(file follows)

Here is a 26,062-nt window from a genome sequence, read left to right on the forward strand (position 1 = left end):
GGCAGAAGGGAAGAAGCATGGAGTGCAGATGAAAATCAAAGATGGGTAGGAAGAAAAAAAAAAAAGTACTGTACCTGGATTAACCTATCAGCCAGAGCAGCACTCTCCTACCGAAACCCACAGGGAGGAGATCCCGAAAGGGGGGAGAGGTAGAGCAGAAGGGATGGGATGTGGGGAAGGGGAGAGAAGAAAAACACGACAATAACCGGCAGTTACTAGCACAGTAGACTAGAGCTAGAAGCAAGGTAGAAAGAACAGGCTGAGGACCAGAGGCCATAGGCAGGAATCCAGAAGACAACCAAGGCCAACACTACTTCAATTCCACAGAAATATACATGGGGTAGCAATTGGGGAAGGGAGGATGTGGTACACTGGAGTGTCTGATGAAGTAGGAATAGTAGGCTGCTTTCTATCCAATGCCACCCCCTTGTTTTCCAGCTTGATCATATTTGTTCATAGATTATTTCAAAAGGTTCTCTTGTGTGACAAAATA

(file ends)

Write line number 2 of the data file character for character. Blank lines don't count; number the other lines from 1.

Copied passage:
GGCAGAAGGGAAGAAGCATGGAGTGCAGATGAAAATCAAAGATGGGTAGGAAGAAAAAAAAAAAAGTACTGTACCTGGATTAACCTATCAGCCAGAGCAGCACTCTCCTACCGAAACCCACAGGGAGGAGATCCCGAAAGGGGGGAGAGGTAGAGCAGAAGGGATGGGATGTGGGGAAGGGGAGAGAAGAAAAACACGACAATAACCGGCAGTTACTAGCACAGTAGACTAGAGCTAGAAGCAAGGTAGAAAGAACAGGCTGAGGACCAGAGGCCATAGGCAGGAATCCAGAAGACAACCAAGGCCAACACTACTTCAATTCCACAGAAATATACATGGGGTAGCAATTGGGGAAGGGAGGATGTGGTACACTGGAGTGTCTGATGAAGTAGGAATAGTAGGCTGCTTTCTATCCAATGCCACCCCCTTGTTTTCCAGCTTGATCATATTTGTTCATAGATTATTTCAAAAGGTTCTCTTGTGTGACAAAATA